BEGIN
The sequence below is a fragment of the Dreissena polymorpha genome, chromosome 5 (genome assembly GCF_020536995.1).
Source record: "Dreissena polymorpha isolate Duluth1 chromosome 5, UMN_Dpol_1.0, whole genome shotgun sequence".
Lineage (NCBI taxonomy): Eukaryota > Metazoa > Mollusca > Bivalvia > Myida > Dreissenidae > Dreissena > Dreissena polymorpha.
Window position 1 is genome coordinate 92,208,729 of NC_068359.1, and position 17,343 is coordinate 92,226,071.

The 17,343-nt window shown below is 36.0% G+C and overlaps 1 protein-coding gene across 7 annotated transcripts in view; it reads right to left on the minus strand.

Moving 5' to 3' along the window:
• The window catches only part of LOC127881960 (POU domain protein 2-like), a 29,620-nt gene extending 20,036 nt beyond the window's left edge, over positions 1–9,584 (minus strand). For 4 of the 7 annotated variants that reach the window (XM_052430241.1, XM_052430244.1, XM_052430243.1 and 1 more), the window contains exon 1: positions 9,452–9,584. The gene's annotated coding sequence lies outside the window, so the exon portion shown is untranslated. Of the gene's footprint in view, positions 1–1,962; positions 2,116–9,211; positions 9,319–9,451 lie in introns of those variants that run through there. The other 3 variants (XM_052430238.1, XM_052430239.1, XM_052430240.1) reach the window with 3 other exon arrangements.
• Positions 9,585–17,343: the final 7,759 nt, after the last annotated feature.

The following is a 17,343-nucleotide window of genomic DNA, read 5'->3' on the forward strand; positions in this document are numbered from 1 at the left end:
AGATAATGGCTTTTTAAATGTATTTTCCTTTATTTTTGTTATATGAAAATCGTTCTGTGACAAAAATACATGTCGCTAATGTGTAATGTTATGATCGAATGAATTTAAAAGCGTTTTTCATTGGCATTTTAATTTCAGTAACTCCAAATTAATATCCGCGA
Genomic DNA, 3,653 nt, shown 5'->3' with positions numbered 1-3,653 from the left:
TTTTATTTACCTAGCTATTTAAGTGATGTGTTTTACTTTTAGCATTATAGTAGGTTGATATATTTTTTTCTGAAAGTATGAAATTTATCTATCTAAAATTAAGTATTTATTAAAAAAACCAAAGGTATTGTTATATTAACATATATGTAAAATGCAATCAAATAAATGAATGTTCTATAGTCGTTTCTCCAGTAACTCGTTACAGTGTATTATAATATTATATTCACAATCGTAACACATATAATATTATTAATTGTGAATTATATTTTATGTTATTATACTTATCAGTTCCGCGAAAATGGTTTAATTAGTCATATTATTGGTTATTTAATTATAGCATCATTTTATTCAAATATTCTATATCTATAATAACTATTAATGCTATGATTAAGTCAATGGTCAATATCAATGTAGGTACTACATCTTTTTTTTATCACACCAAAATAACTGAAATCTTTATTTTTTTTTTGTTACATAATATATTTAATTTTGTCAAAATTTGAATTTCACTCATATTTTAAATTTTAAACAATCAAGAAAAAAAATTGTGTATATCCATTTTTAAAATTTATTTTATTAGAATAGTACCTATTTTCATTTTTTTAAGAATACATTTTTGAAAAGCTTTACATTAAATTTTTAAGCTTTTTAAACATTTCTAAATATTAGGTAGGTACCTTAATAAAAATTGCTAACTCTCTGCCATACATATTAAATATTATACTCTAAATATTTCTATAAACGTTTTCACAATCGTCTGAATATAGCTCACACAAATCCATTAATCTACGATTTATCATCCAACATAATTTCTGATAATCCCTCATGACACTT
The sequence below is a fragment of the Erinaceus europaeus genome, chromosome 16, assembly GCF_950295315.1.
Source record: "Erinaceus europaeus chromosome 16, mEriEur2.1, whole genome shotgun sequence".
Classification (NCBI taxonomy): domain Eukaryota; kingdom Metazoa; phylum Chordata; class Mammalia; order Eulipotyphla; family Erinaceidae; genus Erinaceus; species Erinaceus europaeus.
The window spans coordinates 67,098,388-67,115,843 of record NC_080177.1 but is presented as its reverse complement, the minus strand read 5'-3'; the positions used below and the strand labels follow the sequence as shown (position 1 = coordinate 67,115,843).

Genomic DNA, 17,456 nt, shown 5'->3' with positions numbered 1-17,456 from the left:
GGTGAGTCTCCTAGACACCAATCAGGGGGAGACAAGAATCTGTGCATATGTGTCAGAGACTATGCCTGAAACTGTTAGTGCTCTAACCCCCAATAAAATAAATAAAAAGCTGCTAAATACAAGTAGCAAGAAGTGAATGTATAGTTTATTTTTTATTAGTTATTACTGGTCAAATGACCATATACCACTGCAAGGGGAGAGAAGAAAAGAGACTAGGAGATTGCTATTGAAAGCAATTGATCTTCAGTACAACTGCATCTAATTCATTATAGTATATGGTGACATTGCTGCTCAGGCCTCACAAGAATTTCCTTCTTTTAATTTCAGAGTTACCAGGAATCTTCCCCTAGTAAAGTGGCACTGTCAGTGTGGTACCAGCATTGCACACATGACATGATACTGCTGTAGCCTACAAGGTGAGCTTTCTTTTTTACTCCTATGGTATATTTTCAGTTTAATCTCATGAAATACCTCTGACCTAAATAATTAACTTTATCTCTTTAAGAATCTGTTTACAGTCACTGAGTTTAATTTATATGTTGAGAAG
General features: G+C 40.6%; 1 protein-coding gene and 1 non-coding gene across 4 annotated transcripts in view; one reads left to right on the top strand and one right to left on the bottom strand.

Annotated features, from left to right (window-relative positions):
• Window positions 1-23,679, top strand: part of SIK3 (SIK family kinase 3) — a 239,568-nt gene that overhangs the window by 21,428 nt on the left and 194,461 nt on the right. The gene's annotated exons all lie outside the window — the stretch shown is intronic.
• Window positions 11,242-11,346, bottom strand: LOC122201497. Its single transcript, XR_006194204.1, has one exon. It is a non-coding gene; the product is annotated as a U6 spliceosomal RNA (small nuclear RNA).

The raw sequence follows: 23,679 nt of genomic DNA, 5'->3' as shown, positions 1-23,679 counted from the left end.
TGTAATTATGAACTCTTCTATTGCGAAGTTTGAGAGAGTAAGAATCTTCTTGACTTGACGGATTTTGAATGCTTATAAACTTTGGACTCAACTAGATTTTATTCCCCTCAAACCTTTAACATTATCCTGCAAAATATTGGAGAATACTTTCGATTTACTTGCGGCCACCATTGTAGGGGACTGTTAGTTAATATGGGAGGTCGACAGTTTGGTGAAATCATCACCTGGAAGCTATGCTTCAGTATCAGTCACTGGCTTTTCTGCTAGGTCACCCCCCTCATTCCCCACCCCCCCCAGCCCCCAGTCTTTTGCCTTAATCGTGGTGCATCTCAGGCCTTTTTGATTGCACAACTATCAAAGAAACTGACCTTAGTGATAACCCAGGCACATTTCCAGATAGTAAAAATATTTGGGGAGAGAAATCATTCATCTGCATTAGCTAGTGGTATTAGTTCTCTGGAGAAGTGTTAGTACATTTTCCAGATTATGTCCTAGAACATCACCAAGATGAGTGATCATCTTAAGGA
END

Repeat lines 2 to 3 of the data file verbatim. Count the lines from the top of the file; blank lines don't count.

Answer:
Source record: "Dreissena polymorpha isolate Duluth1 chromosome 5, UMN_Dpol_1.0, whole genome shotgun sequence".
Lineage (NCBI taxonomy): Eukaryota > Metazoa > Mollusca > Bivalvia > Myida > Dreissenidae > Dreissena > Dreissena polymorpha.